SUNDAY WORSHIP.

CATHOLIC ANECDOTES

CHAPTER XIII.

SECOND COMMANDMENT OF THE CHURCH.

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I. - ON THE PARISH MASS.

392. The Huntsmen Surprised by a Storm. -
The Church is a good mother, my friends; she does not disapprove of our taking salutary rest and moderate recreation on Sundays and holy-days; but it must never be at the expense of offices of obligation. St. Antoninus, Archbishop of Florence, relates the following story on that subject: Two young men had made arrangements to go hunting on a festival day; only one of them had taken care to hear Mass before setting out. They were scarcely an hour out, when all of a sudden the sky grew dark, a fearful storm came on, accompanied with such terrific thunder and lightning, that it seemed as though it were the end of the world. What frightened them most was, that amid that tremendous noise, they heard at intervals a voice of thunder, crying: Strike! strike! Meanwhile, the air becoming somewhat clearer, they began to recover from their fright and pursued their way. Suddenly the thunder pealed again with great fury

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and killed the one of the two huntsmen who had not heard Mass that morning. The other, terror-struck and quite beside himself, knew not whether to go on or turn back; whilst he was in this trouble and uncertainty, he heard again the same voice crying Strike! strike the other, too! He was ready to sink with terror, when another voice was heard saying these consoling words:
- "I cannot strike this one, because he heard this morning the Verbum caro factum est ('The Word was made Flesh')." You understand, dear children, that, by these words, which are the last of that part of the Gospel of St. John, read at the end of the Mass in accordance with the rubrics of Pope Pius V, the celestial voice meant to say that the huntsman had assisted at Mass. A good lesson, by which we shall try to profit, at need.
 - RODRIGUEZ, Practice of Christian Perfection, IV, 354.

393. Dumont's Royal Mass. -
 When one has had, like you, my friends, the happiness of being brought up Christianly, they find an inexpressible charm in the offices of the Church, which are so full, at once, of majesty and simplicity. The celebrated Cardinal de Cheverus, who was missionary in the United States, first Bishop of Boston, and afterwards Bishop of Montauban and Archbishop of Bordeaux in France, relates a thing that happened to himself. After having visited the Catholics of his mission, he repaired to the district of Penobscot and Passamaquoddy, inhabited by a multitude of savages, wandering here and there in the woods, without any fixed habitation, and spending all their time in hunting and fishing, Accompanied by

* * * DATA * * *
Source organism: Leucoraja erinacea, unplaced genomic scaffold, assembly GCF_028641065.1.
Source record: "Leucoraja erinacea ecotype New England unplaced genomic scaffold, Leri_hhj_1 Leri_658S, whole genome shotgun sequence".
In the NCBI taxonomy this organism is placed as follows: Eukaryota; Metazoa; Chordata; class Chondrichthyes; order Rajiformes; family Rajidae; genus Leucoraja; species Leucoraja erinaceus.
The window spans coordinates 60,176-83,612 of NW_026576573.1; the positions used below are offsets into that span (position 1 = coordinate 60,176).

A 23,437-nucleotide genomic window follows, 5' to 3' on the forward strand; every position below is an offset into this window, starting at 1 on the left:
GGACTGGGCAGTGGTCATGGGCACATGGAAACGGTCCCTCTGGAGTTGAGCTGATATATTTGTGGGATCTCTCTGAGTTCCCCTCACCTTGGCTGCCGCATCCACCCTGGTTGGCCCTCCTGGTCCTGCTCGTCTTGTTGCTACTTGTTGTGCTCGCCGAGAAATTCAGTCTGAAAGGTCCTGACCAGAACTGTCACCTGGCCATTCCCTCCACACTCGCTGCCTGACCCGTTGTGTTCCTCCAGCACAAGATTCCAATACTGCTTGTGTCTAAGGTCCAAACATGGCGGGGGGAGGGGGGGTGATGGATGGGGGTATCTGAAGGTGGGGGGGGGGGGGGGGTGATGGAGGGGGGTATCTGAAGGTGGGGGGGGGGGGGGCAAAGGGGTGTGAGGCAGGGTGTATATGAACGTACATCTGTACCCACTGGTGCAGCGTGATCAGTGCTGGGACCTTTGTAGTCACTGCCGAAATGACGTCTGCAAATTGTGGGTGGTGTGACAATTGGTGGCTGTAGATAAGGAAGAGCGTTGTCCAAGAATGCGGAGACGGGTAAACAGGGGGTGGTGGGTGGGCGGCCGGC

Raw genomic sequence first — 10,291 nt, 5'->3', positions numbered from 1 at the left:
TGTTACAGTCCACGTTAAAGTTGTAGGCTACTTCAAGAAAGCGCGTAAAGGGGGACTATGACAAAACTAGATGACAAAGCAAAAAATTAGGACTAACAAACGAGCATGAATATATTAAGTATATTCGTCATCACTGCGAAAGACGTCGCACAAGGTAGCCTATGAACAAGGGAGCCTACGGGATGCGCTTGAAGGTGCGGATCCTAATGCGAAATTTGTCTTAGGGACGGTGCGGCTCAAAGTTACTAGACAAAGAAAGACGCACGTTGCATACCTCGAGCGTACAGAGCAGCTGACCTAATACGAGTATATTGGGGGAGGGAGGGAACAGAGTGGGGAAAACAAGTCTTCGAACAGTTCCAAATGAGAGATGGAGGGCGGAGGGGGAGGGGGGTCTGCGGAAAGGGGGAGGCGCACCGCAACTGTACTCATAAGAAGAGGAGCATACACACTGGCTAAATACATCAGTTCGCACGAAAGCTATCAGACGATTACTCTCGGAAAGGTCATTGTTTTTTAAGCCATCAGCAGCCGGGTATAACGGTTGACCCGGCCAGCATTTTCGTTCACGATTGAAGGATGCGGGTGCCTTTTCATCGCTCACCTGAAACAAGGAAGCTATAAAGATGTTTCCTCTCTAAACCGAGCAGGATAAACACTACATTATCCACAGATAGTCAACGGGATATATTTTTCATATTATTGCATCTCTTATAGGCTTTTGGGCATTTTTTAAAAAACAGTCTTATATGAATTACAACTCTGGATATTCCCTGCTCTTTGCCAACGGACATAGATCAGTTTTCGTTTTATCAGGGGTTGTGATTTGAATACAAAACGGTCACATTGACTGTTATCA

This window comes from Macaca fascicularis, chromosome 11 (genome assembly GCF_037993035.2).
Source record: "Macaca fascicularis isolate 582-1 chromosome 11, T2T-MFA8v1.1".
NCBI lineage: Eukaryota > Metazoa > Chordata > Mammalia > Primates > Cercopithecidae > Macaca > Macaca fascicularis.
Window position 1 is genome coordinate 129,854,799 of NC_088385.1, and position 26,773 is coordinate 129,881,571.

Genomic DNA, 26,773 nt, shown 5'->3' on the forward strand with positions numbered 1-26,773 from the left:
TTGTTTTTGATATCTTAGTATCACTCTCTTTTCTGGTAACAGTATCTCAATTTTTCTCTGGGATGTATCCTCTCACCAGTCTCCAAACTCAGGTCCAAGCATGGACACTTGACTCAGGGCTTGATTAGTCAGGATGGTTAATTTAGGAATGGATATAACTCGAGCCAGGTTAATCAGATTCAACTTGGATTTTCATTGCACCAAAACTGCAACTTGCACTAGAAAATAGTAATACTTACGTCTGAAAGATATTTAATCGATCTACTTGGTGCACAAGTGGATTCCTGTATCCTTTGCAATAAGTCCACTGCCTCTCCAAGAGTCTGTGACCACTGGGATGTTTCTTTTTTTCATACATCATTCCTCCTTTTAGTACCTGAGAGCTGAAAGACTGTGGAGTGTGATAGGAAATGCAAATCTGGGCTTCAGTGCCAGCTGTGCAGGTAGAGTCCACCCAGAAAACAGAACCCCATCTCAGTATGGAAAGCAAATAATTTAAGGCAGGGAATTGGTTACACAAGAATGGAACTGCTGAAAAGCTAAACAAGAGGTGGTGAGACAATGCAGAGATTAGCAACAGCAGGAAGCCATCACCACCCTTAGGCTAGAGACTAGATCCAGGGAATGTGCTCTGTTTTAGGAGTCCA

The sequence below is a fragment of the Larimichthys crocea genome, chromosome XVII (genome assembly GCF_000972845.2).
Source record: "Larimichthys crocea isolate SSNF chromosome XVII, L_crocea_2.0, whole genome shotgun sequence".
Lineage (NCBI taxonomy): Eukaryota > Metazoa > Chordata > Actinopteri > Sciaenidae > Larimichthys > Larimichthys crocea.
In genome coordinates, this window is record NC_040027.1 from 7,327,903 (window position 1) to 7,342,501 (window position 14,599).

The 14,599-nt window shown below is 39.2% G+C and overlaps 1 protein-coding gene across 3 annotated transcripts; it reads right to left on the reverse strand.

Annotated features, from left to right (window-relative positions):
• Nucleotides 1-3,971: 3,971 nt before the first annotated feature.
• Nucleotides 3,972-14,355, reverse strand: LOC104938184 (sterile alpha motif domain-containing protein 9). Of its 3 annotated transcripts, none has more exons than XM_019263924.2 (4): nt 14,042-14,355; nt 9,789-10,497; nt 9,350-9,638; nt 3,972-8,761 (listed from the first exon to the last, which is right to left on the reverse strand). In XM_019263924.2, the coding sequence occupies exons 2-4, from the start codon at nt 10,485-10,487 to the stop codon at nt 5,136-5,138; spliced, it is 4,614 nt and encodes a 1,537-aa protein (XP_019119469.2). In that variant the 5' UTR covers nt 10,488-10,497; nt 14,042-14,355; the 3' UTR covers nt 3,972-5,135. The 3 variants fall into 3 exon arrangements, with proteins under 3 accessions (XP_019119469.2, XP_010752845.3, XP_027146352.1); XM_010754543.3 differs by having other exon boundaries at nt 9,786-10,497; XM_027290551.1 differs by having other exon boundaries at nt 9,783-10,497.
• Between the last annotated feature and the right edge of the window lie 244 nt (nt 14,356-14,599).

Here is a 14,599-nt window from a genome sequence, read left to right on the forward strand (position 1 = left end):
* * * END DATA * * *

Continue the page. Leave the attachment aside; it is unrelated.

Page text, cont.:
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a guide, he had journeyed for several days through a dark forest, when, on a Sunday morning, a great number of voices, singing in unison, was heard in the distance. M. de Cheverus stops a moment to listen, and, to his great astonishment, he distinguishes a hymn well known to him. He searches his memory for the strain, and soon perceives that those wandering children of the forest are executing Dumont's Royal Mass, which resounds through the churches and cathedrals of France on days of great solemnity. The scene was to him both touching and sublime; for what could be more touching than to see a savage people, who were fifty years without a priest, remaining faithful to the celebration of the Lord's Day! And then, what more sublime than those sacred songs, directed by piety alone, and resounding far off through the depths of a vast primeval forest! Cardinal de Cheverus was wont to say that he had never found anything so touching in his whole career as a priest and a missionary.
 - HAMON, Vie du Cardinal de Cheverus.

394. Napoleon at the Midnight Mass. -
It were better, my friends, not to go to Mass than to behave there in an outrageously scandalous manner. By not going to Mass, you commit a grievous sin; but, by behaving very badly at Mass, you commit two: one, by not fulfilling the precept, the other, by the scandal given. It was in the first years of the Empire of Napoleon; on Christmas Eve, a lieutenant-general had some officers of rank and a marshal of France to dine with him. Dinner